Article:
there is, indeed, an historical connection between full Preterism and Universalism. (But then this is true of every other sect as well.) The historical connection between Preterism and Universalism has now been documented by Todd Dennis Continue reading “Kurt Simmons: The Attack on Full Preterism, Death was Destroyed in AD70? (2007)”
Redemption can produce a believer, but believing cannot produce redemption. Continue reading “David Embury: Fulfilled Grace (2004)”
if you understand that faith and works and love and words are the working of God, then you will not set them at odds with grace. Yet it is apparent that final rewards are, quite simply, contingent upon our deserts. Continue reading “Marcus Booker: Comprehensive Disgrace (2004)”
When RJ Rushdoony, the grandpapa of theonomy, died, the movement ended. One of his students, Andrew Sandlin, declared the end of it. It was a good thing to declare. Preterism, however, is a different story. Continue reading “Russell Warren: Reflections on the End of Movements (2007)”
Conference video from Carlsbad, New Mexico eschatology conference Continue reading “Todd Dennis: The (New) History of Full Preterism (2007 Video)”
I think we need to distinguish between full preterism and hyper-preterism. Full preterism is an optimistic eschatology. Don’t think I can say the same thing about hyper-preterism, which has led some right out of Christianity. Continue reading “Discussion on Consistent Preterism and the Impact of AD70 as the Terminal Date (2015)”
Why, indeed, should the destruction of Jerusalem be regarded as of such immense moment, that Christ and his apostles should be continually speaking of it, especially when we consider the nature, and object, and solemn importance of the cause in which they were engaged?
heaven now (Christians are in “heaven now” via covenantal change rather than physical death); universalism (all human beings will eventually be saved). All of these “ideas” are false. Continue reading “Arthur Melanson: Annihilation? Heaven Now? Universalism? (2002)”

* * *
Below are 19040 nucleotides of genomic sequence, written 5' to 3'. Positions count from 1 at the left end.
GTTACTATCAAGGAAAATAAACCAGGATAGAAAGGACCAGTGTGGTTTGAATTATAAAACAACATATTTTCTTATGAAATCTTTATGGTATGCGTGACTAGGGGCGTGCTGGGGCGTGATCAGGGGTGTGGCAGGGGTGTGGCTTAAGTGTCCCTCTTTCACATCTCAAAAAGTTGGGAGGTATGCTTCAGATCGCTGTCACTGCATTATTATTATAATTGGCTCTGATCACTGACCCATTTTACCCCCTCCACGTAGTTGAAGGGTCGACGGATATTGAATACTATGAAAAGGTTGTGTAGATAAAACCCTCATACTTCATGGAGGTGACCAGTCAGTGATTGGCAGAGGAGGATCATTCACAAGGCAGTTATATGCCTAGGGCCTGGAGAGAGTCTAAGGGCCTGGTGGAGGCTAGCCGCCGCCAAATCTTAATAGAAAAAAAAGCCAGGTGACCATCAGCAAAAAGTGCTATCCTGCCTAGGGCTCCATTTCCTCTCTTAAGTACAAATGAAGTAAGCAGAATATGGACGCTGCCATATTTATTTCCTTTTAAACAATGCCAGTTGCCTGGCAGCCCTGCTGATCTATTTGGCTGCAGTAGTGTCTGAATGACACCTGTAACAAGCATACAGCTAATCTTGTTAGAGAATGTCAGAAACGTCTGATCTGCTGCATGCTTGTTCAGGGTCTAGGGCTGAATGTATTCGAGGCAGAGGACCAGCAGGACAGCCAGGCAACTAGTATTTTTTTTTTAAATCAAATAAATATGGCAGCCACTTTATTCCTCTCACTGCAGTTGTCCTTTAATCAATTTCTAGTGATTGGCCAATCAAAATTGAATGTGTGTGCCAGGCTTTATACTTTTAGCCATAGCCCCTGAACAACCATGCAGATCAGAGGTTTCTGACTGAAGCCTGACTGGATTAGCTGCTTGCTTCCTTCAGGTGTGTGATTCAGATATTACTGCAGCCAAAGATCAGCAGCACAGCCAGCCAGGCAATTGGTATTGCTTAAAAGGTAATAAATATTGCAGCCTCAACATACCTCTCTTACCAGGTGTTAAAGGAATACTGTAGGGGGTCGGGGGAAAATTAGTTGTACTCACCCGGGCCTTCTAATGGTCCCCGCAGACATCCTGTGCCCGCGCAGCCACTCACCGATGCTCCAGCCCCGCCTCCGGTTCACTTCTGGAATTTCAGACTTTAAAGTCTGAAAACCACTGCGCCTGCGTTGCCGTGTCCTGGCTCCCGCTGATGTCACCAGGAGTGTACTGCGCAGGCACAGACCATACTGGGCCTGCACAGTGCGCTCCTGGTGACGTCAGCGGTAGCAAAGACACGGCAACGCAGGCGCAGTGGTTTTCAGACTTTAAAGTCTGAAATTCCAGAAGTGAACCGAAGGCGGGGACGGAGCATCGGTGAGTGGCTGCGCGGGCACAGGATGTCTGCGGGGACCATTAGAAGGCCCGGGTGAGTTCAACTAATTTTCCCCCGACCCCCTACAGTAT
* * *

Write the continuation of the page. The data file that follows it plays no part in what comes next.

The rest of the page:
So long, then, as Popery is not utterly overthrown, destroyed, the Lord has not come.
It may be urged In favour of the universalist exposition of the 25th of Matthew, that the spread of the Gospel among the Gentiles and their induction into the gospel faith, is what is meant by the “blessed coming to inherit the kingdom,” &c. and their coming into life eternal; but this did not take place in any special sense, at the destruction of Jerusalem.
The verbal pivot on which swings the question, Does the Bible teach the doctrine of Endless Punishment? Is the word Aión and its derivatives and reduplications.
These passages show that the revelation of Christ in judgment was, very near, on the eve of opening when the revelator wrote, which, as we have said, was immediately preceding the event, about A. D. 69; and the destruction of Jerusalem took place about two years after, A. D. 70, so fulfilling all the predictions of Christ and his apostles
Some recent authors have expressed much surprise, that Universalists of the present day should apply so many passages of the New Testament to the destruction of Jerusalem.
In his account of the destruction of the Jews, and of the vengeance of God upon them, Jesus was particular in his reference to what had been written on the subject ; the whole is confined to that generation ; and not the least intimation of punishment in a future state of existence.
Patently, the issue of universalism is currently a matter of widespread discussion in preterist circles. It seems to me that many have gone beyond the scriptural testimony in their understanding of the New Creation, failing to understand that Biblically, the New Creation demands that we live holy lives, and that we condemn sin today.